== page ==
Kung fu film fans can enjoy a unique experience at this themed beer garden,Hoa Son Tuu Lau. By Lorcan Lovett. Photos by Vinh Dao.
27-year-old Phan Minh Thong’s love for martial arts films has extended from the weekends of binge watching fight scenes to opening up a kung fu-themed beer garden.
He launched Hoa Son Tuu Lau in District 11 seven months ago with the help of his old university friend, Linh Nguyen, 27, and word-of-mouth among the local market has seen the place soar in popularity.
It’s a wide, open courtyard that looks cannily suitable for some elaborate action sequence, peppered in Chinese lanterns and fruit trees with a balcony overlooking the patrons.
At the entrance, pieces of falling lekima fruit may test visitors’ reactions, while those who make it safely to the back are greeted by the pleasant sight of blossoms painted on the walls.
As we sat ourselves on one of the benches, staff donned in kung fu attire poured Tiger bottles (VND 16,000) into bowls – the standard drinking vessel for any self-respecting film extra in this genre – and dropped in fresh ice.
One of the main draws is that the waiters speak like actors in old Chinese films, but this becomes redundant for non-Vietnamese speakers, as the employees don’t speak English.
Every item on the menu has a special name related to characters from the books of veteran Chinese novelist Kim Dung, but, again, non-Vietnamese speakers miss out on the gimmick as Vietnamese is the only language used.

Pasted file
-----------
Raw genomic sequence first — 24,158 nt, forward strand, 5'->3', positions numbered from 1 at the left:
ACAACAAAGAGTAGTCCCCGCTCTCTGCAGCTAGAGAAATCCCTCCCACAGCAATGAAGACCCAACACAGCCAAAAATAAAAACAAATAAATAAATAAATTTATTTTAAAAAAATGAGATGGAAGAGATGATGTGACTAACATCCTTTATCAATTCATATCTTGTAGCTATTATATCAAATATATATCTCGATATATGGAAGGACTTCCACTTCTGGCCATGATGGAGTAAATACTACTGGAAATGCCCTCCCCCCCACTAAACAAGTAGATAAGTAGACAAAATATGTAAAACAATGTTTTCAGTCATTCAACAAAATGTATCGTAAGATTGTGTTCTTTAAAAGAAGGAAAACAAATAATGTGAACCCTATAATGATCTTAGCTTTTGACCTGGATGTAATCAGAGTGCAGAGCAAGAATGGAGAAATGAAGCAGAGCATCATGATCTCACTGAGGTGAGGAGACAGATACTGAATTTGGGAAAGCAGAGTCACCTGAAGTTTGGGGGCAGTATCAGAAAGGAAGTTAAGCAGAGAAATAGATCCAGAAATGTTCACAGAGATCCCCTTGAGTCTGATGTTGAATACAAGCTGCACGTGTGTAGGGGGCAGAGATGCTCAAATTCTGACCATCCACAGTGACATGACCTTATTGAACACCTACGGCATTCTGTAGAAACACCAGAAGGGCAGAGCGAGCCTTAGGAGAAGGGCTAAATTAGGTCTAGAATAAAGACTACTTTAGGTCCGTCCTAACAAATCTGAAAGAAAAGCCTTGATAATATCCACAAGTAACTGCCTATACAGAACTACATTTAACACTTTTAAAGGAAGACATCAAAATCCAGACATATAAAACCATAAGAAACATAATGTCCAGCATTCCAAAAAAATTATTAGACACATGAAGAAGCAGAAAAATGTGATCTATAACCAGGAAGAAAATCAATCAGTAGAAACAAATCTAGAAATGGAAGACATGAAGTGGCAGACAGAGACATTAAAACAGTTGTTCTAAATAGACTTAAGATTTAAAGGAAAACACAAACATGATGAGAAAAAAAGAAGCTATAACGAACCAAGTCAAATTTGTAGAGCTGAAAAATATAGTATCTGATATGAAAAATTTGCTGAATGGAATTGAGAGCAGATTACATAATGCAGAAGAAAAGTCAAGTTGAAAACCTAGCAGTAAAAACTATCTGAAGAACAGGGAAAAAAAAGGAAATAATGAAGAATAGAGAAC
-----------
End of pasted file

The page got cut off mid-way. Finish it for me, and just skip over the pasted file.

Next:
We ordered Nuoc Mat Co Long (Tears of Ms Long, VND 99,000), which were slices of beef pasted with chilli sauce and then huddled next to a spring onion and wrapped in lettuce. Those brave enough can dip the bundle into a potent mustard dip; strong enough to make the diner cry, hence Ms Long’s tears.
The waitresses then refilled the bowls, dumping the old ice into a bucket and plunking in new ice from a different bucket (refreshingly hygienic compared to some Vietnamese restaurants).
A cut-out pineapple filled with fried rice, vege and fruit (Ve Thanh Duong Suc, VND 79,000) was a good accompaniment to their best-selling dish, Duong Qua Ban Bi Gio (VND 169,000).
The latter was a plate full of fatty pork cased in crispy rind and served with thick chilli sauce. The meat bonanza continued with fried pig’s stomach (VND 89,000).
Sharing the food between friends is encouraged, as is the social atmosphere.
“I wanted to create a space where everyone can live in a different world because life in Ho Chi Minh City is so busy,” says Thong.
The alluring idea of a kung fu themed setting is a hit with Vietnamese people, with another venue set to open near Tan Son Nhat Airport in March, but until the menus and staff embrace English, the beer garden will remain a hidden dragon among the international crowd.
Alley 120 Nguyen Thi Nho Street, District 11
Tel: 08 6265 2388
11am – 11.45pm, 7 days